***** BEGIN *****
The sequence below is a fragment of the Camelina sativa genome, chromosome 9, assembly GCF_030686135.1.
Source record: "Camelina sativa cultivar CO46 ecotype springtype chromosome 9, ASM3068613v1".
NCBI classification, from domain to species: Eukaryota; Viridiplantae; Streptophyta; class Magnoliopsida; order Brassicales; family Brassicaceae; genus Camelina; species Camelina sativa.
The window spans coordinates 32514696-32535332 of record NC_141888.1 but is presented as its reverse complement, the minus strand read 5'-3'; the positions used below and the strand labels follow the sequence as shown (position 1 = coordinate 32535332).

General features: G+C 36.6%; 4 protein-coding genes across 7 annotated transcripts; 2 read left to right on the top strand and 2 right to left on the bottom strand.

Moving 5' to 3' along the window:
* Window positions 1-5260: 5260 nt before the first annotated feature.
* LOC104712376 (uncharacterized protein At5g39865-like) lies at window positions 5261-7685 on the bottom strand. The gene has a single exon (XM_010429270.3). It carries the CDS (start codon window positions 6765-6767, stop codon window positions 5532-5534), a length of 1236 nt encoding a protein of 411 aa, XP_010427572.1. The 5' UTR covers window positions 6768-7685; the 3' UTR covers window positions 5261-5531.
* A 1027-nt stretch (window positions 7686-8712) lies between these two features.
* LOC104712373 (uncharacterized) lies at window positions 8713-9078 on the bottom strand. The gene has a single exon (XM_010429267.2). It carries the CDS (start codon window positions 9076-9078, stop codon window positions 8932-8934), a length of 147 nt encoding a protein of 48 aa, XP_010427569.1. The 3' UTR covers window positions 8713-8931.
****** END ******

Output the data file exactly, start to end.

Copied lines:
The sequence below is a fragment of the Camelina sativa genome, chromosome 9, assembly GCF_030686135.1.
Source record: "Camelina sativa cultivar CO46 ecotype springtype chromosome 9, ASM3068613v1".
NCBI classification, from domain to species: Eukaryota; Viridiplantae; Streptophyta; class Magnoliopsida; order Brassicales; family Brassicaceae; genus Camelina; species Camelina sativa.
The window spans coordinates 32514696-32535332 of record NC_141888.1 but is presented as its reverse complement, the minus strand read 5'-3'; the positions used below and the strand labels follow the sequence as shown (position 1 = coordinate 32535332).

General features: G+C 36.6%; 4 protein-coding genes across 7 annotated transcripts; 2 read left to right on the top strand and 2 right to left on the bottom strand.

Moving 5' to 3' along the window:
* Window positions 1-5260: 5260 nt before the first annotated feature.
* LOC104712376 (uncharacterized protein At5g39865-like) lies at window positions 5261-7685 on the bottom strand. The gene has a single exon (XM_010429270.3). It carries the CDS (start codon window positions 6765-6767, stop codon window positions 5532-5534), a length of 1236 nt encoding a protein of 411 aa, XP_010427572.1. The 5' UTR covers window positions 6768-7685; the 3' UTR covers window positions 5261-5531.
* A 1027-nt stretch (window positions 7686-8712) lies between these two features.
* LOC104712373 (uncharacterized) lies at window positions 8713-9078 on the bottom strand. The gene has a single exon (XM_010429267.2). It carries the CDS (start codon window positions 9076-9078, stop codon window positions 8932-8934), a length of 147 nt encoding a protein of 48 aa, XP_010427569.1. The 3' UTR covers window positions 8713-8931.